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Learning vs. Certification

Should people just be given a cert for showing up?  

40 members have voted

  1. 1.

    • Yes, go easy
    • Moderation, lecture and hope they get it
    • People need to learn

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Charles, Did you try to teach any new things on running a code to spark interest..kinda like getting motivated for CPR retraining for the 15'th time...ho hmmm. How hard is running a code...shock, shock, shock, med tube, shock med, repeat.. I get tickled of probies thinking a code is tough. Running a code is one of the easiest things.. they can't get worse...there is no past tense of dead. Keeping from coding & keeping them alive after the code is the tough job. Just a thought....from an "old medic"

Let us remember this why AHA went to NO INTIMIDATION training & stripped the CERTIFICATION away.

I suggest those who think the basic ACLS course was demanding attend the ACLS for experienced providers...

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  • 4 months later...
While people do need to learn I think that it can be more general when re-certifying. Although I'm not ACLS or anything I just think that it's necessary to review in depth but not necessarily relearn everything. Of course I'm not speaking from experience it's just how I feel about recerting various certs.

I am sorry but I don't agree with this. I am a EMT-P and you are telling me that if I re-cert and don't learn the new criteria that are put forth that I will be able to work your family member and you feel safe with that. Not me. I want the person working on my family to know what the hell they are doing. a re-cert is just as important to me as learning it for the first time.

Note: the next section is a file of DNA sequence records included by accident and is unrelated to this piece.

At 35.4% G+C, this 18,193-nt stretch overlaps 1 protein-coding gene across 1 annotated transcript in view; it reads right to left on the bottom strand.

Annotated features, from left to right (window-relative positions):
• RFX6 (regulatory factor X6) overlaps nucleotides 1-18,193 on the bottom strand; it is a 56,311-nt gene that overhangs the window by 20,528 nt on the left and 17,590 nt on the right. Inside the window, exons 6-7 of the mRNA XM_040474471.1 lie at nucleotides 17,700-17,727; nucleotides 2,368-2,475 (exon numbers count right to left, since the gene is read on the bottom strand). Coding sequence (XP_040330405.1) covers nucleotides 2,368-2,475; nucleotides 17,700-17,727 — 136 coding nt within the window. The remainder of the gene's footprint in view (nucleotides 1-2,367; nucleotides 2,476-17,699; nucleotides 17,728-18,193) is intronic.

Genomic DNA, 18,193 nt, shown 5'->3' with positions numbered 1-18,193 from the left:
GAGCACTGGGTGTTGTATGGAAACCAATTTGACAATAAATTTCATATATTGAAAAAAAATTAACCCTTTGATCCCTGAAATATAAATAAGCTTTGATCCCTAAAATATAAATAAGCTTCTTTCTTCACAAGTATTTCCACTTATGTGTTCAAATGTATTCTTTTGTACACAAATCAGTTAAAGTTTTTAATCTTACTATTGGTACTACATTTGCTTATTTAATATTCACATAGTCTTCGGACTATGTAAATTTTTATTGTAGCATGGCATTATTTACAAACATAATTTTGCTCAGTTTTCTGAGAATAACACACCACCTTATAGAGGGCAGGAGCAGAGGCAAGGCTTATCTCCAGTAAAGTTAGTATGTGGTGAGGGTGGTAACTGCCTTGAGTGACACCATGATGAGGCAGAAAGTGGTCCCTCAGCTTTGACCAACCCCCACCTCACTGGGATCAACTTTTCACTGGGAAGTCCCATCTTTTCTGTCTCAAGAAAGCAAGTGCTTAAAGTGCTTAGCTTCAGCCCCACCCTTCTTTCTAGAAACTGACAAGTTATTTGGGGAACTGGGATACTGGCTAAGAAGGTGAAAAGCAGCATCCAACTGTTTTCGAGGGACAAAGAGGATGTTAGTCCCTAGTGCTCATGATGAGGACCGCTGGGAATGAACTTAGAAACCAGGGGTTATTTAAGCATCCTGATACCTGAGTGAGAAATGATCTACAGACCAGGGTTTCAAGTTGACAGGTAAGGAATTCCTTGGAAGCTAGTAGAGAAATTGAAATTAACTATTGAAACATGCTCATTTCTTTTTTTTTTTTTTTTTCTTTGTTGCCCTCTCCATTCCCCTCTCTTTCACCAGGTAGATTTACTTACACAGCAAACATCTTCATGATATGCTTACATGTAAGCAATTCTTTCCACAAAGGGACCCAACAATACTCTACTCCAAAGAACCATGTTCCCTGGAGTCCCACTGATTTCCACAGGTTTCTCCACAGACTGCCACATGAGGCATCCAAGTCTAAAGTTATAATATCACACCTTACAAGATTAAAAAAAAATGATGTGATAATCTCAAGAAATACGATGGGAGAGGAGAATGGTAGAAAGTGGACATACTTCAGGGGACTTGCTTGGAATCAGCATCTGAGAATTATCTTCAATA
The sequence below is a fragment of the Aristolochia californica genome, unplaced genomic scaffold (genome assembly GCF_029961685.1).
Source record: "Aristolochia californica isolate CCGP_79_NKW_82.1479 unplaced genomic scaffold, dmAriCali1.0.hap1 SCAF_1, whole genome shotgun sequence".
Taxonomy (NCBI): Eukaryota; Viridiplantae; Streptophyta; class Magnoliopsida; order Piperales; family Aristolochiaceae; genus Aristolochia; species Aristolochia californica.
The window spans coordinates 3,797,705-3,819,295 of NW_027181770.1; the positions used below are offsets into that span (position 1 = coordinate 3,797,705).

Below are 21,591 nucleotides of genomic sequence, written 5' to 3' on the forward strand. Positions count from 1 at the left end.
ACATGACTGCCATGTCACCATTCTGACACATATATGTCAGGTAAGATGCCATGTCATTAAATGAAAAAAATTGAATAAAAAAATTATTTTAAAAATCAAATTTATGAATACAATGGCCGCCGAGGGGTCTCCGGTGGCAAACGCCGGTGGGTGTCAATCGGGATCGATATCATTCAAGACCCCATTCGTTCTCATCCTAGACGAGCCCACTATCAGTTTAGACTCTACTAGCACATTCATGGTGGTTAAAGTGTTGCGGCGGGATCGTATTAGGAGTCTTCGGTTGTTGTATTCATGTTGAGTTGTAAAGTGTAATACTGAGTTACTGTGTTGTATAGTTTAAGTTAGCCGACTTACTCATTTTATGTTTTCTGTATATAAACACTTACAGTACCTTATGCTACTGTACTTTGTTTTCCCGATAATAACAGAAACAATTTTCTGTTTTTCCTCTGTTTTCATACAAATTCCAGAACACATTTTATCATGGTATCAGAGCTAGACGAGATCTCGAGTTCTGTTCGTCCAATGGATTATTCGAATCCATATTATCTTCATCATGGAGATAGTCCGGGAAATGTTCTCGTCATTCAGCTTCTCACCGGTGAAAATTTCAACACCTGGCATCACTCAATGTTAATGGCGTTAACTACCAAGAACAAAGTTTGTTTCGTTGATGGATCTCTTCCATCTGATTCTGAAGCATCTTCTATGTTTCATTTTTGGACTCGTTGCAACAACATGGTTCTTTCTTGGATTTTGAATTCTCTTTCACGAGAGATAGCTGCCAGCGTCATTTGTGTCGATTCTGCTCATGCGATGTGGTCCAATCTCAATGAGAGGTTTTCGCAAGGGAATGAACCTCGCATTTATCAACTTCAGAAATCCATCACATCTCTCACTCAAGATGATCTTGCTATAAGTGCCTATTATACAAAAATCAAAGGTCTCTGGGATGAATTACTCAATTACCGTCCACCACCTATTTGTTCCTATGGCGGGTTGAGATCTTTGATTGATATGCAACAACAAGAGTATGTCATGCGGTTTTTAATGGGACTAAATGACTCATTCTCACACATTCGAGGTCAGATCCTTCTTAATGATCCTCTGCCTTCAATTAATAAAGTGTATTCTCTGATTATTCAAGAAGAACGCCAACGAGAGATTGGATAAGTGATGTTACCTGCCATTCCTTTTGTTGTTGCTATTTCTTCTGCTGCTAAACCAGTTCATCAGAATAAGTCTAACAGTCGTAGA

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This is a direct correlation to some other discussions on here about the reputation and professionalism issue. If we are going to be taken as serious medical people then we need to make even recert courses a little tougher to make members and field pratitioners keep up on thier skills.

It is too easy right now to know that " hey, recerts are coming up and we get a card just cause we showed up." It should be the same as when you write your state or provincial exams, if you don't know your stuff, you don't pass.

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For what it is worth, the "kinder, gentler ACLS" is for all involved a huge disappointment. Those of us that have been around for a while can remember walking into an ACLS class not sure if we would leave with a card.

Now it has become, sit through 2 days of class, give an inkling of desire to do something right and you expect to get a card.

In teaching ACLS the last 4 years, many students ask me to sign them off without them providing understanding of the guidelines. While it makes it very easy to trip these people up on simple concepts, the expectation is still there.

My medic students do not get a card if they are using the reference materials that the Dr's and nurses are allowed to use. There definitely is a difference in the amount of information that prehospital and hospital providers carry with them.

Hopefully, I'm not alone in noticing this difference. Even with the advent of the ACLS-EP class, the hospital folks want to look treatment options up in a reference book, and medics tend to treat with what is available to them.

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Actually, AZCEP I just attended a "roll-out" for ACLS instructors. AHA wants to emphasize...looking up med dosages is recommended. They now feel having references will defer from med errors. and following algorithm more accurately.

I agree this is a harsh difference form the "old days" of having to know the material... it is a shame we have allowed standards to become so watered down...

Be safe,

Ridryder 911

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I can agree with looking up the info when there are resources available to do it, but when the limitations of the prehospital environment are factored in, I don't think it works real well.

On the plus side, most prehospital providers don't have as many options as in the hospital. That by itself should make things easier to remember. The greatest difficulty that most have is being able to recall the information in a stressful environment of a code.

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